We're preparing to keep you moving in cold weather as temperatures drop across Britain.

Before one winter’s over, we’re thinking about the next. We plan ahead for snow, ice, floods and wind (as well as sudden changes between them) to keep your journeys on time and safe.

Just like road and air travel, wintry weather can pose challenges for the railway – and potential dangers to your journeys.

Its effects range from speed restrictions on exposed routes, to the suspension of train services due to avalanches.

What are some of the biggest concerns and how do we deal with them?

Wind

With millions of trees lining the railway, high winds can cause branches and trees to fall onto the track, damaging the overhead wires that power electric trains and blocking the railway. High winds also mean that objects from further away can be blown onto the tracks.

Rain

In very wet conditions trains must brake and accelerate more slowly to keep everyone safe, adding time to journeys. Prolonged, heavy rain can also cause flooding and landslips which mean trains can’t run until lines are cleared and repaired.

Snow and ice

In very cold weather, snow and ice can build up on the tracks and block points, the equipment that allows trains to move between tracks. Ice can coat the electrified third rail and overhead power cables, preventing trains from drawing the power they need to run and leaving them stranded. Icicles on tunnels, bridges and other structures can also damage trains and overhead power cables.

In very snowy weather where snow lies deeper than 30cm, trains can’t run safely unless they have been fitted with snow ploughs.

Our priorities for how we run the railway change depending on the severity of the weather

Adverse weather

During adverse weather we do our best to run a full, normal service, but punctuality may be affected.

Weather is classed as ‘adverse’ if we experience either 2cm of snow in London, 60mph winds or temperatures below -3 degrees Celsius.

Extreme weather

In extreme weather conditions, we prioritise getting people home safely over running the normal timetable. We also prioritise vital rail freight to ensure the supply of essential goods across the country and fuel to power stations.

Weather is classed as ‘extreme’ if we have either 15cm of snow in London, 70mph winds or temperatures below -7 degrees Celsius.

After high winds this might mean we start services later in the morning so that our teams can make sure that lines are clear of branches and debris and are safe.

When extreme weather is forecast we also sometimes put contingency timetables in place that help us to run fewer but more reliable services.

Did you know? Our winter treatment trains treated almost 140,000 miles last winter – that’s equal to travelling round the earth three and a half times.

We work all year round so that we can run a safe and reliable service in winter

We've taken lots of measures to make the railway more resilient for winter.

  • Put more than 100km of special heating strips on critical sections of the electrified third rail which powers trains in the south of England. This prevents ice forming and minimises the risk of stranded trains. This has reduced ice-related disruptive incidents by almost 80%.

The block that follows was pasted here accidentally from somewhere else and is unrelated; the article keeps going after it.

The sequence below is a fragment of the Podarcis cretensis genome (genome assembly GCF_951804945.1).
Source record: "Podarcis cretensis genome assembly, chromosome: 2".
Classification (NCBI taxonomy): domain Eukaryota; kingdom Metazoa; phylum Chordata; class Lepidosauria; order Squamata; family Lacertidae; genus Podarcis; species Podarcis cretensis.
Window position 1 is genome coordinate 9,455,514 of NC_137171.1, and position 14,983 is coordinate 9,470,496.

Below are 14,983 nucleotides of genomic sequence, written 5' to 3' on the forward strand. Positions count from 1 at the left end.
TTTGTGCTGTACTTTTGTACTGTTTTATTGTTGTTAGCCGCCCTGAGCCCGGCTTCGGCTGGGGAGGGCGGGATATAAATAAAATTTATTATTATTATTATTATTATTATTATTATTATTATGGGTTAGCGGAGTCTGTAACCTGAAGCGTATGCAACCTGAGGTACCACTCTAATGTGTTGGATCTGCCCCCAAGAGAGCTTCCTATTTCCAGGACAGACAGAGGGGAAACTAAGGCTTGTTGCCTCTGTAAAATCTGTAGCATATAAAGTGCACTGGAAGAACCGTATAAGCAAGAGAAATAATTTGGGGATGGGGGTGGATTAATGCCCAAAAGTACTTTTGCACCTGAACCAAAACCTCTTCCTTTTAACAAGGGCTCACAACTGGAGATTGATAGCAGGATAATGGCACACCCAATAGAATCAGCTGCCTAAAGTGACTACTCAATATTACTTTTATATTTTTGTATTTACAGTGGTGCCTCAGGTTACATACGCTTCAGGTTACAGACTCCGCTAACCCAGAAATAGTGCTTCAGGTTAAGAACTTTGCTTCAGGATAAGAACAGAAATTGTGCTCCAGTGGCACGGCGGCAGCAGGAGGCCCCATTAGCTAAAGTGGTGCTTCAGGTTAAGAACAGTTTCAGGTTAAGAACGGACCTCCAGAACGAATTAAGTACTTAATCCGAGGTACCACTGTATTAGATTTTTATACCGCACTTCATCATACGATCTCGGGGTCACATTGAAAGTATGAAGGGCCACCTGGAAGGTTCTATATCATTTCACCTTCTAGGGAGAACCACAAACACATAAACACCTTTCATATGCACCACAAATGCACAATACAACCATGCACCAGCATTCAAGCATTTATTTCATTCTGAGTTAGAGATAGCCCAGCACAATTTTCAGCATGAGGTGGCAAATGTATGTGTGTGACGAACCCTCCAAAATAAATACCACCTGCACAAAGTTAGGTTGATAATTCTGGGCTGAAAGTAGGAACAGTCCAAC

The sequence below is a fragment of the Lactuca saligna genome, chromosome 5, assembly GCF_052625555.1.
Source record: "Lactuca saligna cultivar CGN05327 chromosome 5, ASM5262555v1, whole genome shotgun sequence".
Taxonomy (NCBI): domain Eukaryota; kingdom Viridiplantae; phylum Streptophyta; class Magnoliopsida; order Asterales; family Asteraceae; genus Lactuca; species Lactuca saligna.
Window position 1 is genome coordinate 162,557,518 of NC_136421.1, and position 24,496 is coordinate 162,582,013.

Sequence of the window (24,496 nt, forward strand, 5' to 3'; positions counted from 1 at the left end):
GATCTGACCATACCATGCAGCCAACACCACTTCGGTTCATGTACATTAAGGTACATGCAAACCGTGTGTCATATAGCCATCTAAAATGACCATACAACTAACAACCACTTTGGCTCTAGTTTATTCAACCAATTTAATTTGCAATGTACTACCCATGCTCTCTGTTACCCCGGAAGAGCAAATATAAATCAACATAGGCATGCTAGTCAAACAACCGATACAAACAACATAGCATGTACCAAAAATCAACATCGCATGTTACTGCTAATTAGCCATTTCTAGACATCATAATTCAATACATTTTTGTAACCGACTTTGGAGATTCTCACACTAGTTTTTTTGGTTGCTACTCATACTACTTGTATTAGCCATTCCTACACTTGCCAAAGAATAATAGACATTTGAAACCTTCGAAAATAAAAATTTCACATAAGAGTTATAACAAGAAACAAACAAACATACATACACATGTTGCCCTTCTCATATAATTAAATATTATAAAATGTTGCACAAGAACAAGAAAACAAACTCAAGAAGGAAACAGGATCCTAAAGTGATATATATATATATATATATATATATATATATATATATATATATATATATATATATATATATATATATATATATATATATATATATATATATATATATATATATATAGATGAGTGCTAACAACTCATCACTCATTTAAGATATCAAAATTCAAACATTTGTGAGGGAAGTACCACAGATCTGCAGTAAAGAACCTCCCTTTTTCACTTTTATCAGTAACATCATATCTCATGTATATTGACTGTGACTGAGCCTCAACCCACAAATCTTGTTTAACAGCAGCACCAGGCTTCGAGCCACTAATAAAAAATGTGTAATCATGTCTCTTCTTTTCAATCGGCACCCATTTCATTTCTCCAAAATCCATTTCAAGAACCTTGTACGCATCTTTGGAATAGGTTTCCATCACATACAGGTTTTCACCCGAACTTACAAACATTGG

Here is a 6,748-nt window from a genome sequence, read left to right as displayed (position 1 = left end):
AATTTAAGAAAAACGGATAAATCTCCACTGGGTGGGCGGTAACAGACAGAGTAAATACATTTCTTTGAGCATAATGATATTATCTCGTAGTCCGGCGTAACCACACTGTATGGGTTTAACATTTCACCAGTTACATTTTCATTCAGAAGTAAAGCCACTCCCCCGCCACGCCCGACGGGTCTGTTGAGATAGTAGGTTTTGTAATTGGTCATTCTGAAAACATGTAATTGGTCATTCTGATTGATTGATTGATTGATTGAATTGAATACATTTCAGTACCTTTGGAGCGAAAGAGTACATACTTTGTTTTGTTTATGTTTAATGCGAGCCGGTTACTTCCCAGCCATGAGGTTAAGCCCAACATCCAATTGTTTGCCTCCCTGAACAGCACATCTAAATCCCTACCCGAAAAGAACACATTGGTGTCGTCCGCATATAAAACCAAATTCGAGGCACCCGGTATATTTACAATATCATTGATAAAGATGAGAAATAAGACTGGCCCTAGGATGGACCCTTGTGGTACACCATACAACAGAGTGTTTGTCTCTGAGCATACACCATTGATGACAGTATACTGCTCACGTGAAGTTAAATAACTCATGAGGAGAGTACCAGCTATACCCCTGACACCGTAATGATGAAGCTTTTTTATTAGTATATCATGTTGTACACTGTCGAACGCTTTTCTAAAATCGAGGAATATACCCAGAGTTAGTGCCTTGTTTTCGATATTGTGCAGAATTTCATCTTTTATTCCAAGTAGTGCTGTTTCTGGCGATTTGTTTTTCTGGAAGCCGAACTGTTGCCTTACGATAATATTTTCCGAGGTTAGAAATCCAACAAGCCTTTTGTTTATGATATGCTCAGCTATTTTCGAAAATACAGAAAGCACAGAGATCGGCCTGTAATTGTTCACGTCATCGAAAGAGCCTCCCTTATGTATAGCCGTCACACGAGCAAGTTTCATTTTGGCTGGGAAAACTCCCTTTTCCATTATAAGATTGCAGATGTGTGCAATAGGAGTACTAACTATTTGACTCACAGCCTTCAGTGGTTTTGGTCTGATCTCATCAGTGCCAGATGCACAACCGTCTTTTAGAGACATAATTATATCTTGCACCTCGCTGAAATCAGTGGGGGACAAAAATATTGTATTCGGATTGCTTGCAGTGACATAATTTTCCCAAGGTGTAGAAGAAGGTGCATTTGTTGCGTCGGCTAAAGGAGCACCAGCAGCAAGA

• Added protective covers to 4,000 points and 2,500 points motors to keep snow out and prevent damage by ice falling from trains.
  • Fitted many points with heating strips to melt snow and ice.

Meet our winter fleet

We run a special winter fleet – complete with snow ploughs, hot air blowers, steam jets, brushes, scrapers and anti-freeze. This fleet clears snow and ice from the tracks.

How else do we and the rail industry prepare for winter?

  • 10 snow and ice treatment trains (SITTs) fitted with snow ploughs, hot air blowers, steam jets, brushes, scrapers and jets for heated anti-freeze and compressed air to quickly de-ice tracks
  • 13 pairs of snow ploughs that fit to locomotives to clear deep snow from the tracks and a number of small snow ploughs.
  • Thousands of our people patrol the tracks day and night clearing snow and ice from junctions and tunnels.
  • Our remote temperature monitoring and a helicopter fitted with thermal imaging cameras identify points heaters that are not working effectively.
  • Train companies run empty trains through the night to help keep tracks clear, and passenger trains can be fitted with snow ploughs which can clear up to eight inches of snow – if it's deeper, we send in our fleet of dedicated snow ploughs.
  • We use ballast – the stones beneath the track – treated with anti-icing fluid for our winter engineering work, as this stops it freezing together in the delivery wagons and helps us to continue working in all temperatures.

We use detailed forecasts from weather experts MetDesk to formulate local action plans during adverse weather to minimise disruption to your journeys. The forecasts cover not just the weather but how the conditions will impact on specific railway infrastructure such as the tracks, conductor rails and overhead power lines. A network of hundreds of monitoring stations also provides real-time weather data, enabling us to respond to conditions as they develop in real time.

Our winter preparedness regime begins in September each year. Special trains and equipment are fully checked and any repairs carried out, while contingency plans are reviewed and agreed with train operators to keep passengers moving during adverse weather.

Find out more:

Seasonal track treatment and weather support fleet

Snow and ice

Climate change and weather resilience

Seasonal track treatment and weather support machines

Weather impacts on performance

Delays explained